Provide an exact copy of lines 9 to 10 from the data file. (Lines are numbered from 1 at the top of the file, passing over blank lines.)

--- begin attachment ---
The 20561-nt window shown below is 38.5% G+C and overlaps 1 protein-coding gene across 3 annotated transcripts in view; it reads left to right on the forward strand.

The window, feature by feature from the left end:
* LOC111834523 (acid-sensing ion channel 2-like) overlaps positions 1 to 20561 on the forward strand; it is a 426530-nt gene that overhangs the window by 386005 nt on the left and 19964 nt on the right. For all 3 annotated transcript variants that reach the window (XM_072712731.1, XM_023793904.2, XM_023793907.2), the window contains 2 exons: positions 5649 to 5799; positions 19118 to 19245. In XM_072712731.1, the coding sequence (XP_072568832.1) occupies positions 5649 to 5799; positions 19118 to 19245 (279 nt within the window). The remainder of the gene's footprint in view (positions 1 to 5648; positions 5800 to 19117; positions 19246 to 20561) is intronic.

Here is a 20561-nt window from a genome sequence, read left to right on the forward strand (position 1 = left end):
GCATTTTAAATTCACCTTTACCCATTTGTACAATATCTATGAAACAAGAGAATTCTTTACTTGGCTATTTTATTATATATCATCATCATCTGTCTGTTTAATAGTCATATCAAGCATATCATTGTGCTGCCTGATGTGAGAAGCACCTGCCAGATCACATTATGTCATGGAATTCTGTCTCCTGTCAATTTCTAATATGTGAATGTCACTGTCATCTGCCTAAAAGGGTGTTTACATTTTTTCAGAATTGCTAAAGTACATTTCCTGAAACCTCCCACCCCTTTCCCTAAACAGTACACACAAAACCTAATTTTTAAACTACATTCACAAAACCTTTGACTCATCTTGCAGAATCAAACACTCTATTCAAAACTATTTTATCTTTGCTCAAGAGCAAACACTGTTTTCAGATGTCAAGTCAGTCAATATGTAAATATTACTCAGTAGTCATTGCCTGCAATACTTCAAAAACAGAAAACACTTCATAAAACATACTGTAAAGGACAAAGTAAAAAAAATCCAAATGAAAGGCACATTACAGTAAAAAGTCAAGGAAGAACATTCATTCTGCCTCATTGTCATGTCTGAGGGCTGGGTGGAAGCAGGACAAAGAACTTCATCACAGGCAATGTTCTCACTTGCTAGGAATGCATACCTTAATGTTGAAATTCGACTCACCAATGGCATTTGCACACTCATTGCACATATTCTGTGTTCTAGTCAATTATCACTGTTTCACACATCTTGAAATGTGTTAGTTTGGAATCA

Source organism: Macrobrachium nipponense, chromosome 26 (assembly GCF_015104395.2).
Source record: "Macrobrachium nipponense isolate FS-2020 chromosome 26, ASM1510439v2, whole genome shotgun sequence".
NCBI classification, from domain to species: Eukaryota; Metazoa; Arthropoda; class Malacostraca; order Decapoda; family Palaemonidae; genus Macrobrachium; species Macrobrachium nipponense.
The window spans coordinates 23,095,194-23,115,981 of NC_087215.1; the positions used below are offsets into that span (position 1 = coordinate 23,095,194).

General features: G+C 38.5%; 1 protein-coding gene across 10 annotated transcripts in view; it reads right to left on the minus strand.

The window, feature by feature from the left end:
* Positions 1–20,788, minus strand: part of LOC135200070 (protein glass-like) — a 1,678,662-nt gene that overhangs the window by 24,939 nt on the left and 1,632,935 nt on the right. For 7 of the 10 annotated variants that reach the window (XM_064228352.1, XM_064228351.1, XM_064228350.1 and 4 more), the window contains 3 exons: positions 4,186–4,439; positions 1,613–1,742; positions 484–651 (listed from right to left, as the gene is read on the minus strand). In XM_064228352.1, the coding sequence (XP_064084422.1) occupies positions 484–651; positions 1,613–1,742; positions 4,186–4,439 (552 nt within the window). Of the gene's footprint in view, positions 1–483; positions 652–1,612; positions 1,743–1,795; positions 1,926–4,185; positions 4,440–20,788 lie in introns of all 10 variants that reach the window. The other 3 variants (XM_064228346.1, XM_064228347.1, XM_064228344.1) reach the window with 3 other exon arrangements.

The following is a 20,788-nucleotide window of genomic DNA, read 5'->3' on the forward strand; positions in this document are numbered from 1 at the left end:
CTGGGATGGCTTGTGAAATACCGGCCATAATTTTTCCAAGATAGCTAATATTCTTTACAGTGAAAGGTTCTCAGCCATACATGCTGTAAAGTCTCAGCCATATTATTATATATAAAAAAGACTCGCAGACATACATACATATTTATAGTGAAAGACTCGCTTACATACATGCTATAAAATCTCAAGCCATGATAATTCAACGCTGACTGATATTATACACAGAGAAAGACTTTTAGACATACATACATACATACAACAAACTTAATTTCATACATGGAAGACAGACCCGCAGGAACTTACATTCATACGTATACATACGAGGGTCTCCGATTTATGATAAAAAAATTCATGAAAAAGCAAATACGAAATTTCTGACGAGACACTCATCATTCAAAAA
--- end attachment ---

The window spans coordinates 23,095,194-23,115,981 of NC_087215.1; the positions used below are offsets into that span (position 1 = coordinate 23,095,194).

General features: G+C 38.5%; 1 protein-coding gene across 10 annotated transcripts in view; it reads right to left on the minus strand.